French Creek Reservation

Nature & Arts Center
4530 Colorado Avenue
Sheffield Village, Ohio 44054
(440) 949-5200
Pine Tree Picnic Area
4951 French Creek Road
Sheffield Village, Ohio 44054
For shelter reservations call the main office at (440) 458-5121

Entrance to French Creek Nature CenterEntrance to French Creek Nature Center

Welcome to the virtual home of the French Creek Reservation. You should find most of the information you're looking for right here for the Pine Tree Picnic Area, or the 4-1/2 miles of trails that wind through the park. It is also home to French Creek Nature & Arts Center, and the park district's own theatre, French Creek Theatre. While we try to make this page as attractive and enjoyable as we can, it can't compare to the experience of visiting the park itself. So whether you come alone for a walk through our 450 acres of wooded landscape, or bring the whole family for a picnic, we hope you'll visit us soon.

 

 

 

HIGHLIGHTS


Footbridge near the French Creek Nature CenterFootbridge near the nature center
Trail near the French Creek Nature CenterTrail near the nature center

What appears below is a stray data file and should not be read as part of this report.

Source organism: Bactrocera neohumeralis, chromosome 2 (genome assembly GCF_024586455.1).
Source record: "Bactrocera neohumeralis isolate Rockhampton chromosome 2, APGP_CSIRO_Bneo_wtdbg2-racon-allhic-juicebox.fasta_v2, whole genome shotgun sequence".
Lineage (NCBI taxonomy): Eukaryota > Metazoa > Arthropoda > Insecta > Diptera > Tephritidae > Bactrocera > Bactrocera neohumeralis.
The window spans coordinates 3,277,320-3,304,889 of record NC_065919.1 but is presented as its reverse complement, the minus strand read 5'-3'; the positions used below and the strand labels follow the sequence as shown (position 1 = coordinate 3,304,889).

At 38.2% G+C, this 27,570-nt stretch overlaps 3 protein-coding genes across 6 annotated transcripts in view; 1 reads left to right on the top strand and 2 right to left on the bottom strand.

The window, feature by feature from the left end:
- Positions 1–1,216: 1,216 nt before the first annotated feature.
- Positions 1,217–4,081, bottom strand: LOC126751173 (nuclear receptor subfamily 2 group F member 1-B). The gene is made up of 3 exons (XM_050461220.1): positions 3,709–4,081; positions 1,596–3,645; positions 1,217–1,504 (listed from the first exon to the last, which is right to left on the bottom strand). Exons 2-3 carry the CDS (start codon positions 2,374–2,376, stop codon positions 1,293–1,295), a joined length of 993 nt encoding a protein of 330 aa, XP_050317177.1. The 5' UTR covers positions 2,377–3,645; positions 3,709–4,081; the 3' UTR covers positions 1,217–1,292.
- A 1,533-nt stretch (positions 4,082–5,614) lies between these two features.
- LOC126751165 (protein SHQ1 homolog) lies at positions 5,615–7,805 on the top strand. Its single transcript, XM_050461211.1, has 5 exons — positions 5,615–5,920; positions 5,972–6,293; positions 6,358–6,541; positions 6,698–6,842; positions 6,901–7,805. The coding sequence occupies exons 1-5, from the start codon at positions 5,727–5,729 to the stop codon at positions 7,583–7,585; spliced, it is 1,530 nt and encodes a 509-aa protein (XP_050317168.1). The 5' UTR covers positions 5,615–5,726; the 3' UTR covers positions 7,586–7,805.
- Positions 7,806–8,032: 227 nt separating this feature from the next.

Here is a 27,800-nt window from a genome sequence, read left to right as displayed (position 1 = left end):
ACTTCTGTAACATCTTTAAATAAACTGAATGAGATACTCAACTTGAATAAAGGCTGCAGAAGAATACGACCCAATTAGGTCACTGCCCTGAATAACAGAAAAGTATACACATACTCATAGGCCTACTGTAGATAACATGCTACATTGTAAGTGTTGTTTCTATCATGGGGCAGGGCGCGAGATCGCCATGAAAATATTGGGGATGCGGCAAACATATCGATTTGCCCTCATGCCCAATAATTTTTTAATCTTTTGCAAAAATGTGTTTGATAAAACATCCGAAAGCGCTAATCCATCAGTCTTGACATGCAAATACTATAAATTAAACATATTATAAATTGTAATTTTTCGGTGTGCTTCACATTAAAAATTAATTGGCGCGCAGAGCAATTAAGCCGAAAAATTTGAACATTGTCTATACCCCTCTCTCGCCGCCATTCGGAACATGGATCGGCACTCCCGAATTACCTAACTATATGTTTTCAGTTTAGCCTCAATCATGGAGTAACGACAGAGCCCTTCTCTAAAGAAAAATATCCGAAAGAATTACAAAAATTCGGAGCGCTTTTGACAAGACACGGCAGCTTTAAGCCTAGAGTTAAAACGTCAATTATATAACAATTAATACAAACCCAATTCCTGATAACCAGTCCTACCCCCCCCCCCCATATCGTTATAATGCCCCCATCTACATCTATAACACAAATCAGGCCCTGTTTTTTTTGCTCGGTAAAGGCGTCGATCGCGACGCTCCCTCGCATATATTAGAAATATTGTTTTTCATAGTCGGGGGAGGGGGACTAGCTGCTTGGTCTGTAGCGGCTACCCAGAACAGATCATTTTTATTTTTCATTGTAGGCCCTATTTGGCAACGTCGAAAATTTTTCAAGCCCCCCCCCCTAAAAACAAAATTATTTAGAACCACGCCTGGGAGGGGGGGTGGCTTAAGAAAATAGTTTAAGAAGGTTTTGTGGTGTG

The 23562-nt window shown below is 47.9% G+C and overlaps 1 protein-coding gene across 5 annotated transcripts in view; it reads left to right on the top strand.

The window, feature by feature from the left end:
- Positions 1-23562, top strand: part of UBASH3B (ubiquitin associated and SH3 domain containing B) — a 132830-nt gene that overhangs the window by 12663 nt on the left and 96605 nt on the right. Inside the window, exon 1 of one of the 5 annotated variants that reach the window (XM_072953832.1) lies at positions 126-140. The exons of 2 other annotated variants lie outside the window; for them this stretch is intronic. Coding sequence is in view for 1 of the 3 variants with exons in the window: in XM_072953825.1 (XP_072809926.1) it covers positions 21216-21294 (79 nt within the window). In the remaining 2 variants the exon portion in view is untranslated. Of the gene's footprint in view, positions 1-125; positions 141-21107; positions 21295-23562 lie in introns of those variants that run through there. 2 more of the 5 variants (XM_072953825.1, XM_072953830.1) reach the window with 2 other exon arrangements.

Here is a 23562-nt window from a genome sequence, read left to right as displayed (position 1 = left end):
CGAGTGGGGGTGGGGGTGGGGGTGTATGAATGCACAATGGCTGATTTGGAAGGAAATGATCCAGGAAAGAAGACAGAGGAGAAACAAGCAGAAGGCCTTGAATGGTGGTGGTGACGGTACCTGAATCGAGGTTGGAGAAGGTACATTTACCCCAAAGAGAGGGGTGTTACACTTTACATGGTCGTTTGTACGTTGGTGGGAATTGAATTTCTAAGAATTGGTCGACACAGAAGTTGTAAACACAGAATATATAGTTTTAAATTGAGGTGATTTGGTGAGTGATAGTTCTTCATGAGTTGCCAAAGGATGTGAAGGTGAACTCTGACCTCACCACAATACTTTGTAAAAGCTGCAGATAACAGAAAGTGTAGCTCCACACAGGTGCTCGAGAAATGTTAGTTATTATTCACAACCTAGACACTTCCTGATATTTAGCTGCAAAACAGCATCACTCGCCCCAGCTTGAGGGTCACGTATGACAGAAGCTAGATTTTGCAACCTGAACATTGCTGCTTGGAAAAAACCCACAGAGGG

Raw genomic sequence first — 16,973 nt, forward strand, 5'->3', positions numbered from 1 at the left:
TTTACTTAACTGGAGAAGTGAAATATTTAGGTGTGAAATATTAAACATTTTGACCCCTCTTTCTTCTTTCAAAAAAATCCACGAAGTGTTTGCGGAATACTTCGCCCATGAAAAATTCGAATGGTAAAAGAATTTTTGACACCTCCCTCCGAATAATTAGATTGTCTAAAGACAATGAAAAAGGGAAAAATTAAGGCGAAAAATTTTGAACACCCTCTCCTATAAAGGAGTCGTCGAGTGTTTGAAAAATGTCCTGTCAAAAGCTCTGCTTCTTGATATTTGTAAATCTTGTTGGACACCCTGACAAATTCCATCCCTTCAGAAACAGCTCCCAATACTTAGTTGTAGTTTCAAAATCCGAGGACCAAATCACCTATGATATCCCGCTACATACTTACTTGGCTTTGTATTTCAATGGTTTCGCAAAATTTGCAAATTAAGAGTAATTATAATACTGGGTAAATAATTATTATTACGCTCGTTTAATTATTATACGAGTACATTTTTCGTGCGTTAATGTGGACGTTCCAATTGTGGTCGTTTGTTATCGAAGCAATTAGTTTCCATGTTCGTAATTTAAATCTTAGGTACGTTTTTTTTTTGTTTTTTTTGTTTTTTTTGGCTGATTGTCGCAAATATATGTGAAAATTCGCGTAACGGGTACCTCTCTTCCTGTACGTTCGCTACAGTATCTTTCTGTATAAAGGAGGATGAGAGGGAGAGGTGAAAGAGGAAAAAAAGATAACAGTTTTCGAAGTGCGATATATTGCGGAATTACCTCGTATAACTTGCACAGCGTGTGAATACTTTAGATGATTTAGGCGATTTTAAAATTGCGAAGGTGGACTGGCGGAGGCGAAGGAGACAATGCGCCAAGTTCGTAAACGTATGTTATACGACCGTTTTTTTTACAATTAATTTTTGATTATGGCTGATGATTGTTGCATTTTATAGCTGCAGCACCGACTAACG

Three Creeks and
Plenty of Trees

The French Creek Reservation features 450 acres of mostly wooded landscape with high cliffs, deep ravines and three creeks-Sugar Creek, Fish Creek, and the reservation's namesake, the French Creek. With 4-1/2 miles of the most forested trails in Lorain County, you're not likely to run out of walking room. The French Creek Nature Center offers a variety of programs and exhibits, a nature space/indoor playground and wildlife observatory, and houses the French Creek Theatre.

Rolling, Wooded Trails

Four separately marked trails connect the French Creek Nature Center at one side of the park with the Pine Tree Picnic Area at the other side. These trails take you from water's edge to the tops of ravines, offering spectacular views of the creeks below—from rolling, winding paths to level straight-aways ideal for cross-country skiers. You'll find a variety of wildflowers, plants and trees, an occasional bridge and several scenic overlooks. Along the way you can rest at one of the benches placed near the trails or just sit and enjoy the natural beauty, songbirds and soothing sound of wind in the trees.

Shelter and Playground at Pine Tree Picnic AreaShelter and playground at
Pine Tree Picnic Area

Pine Tree Picnic Area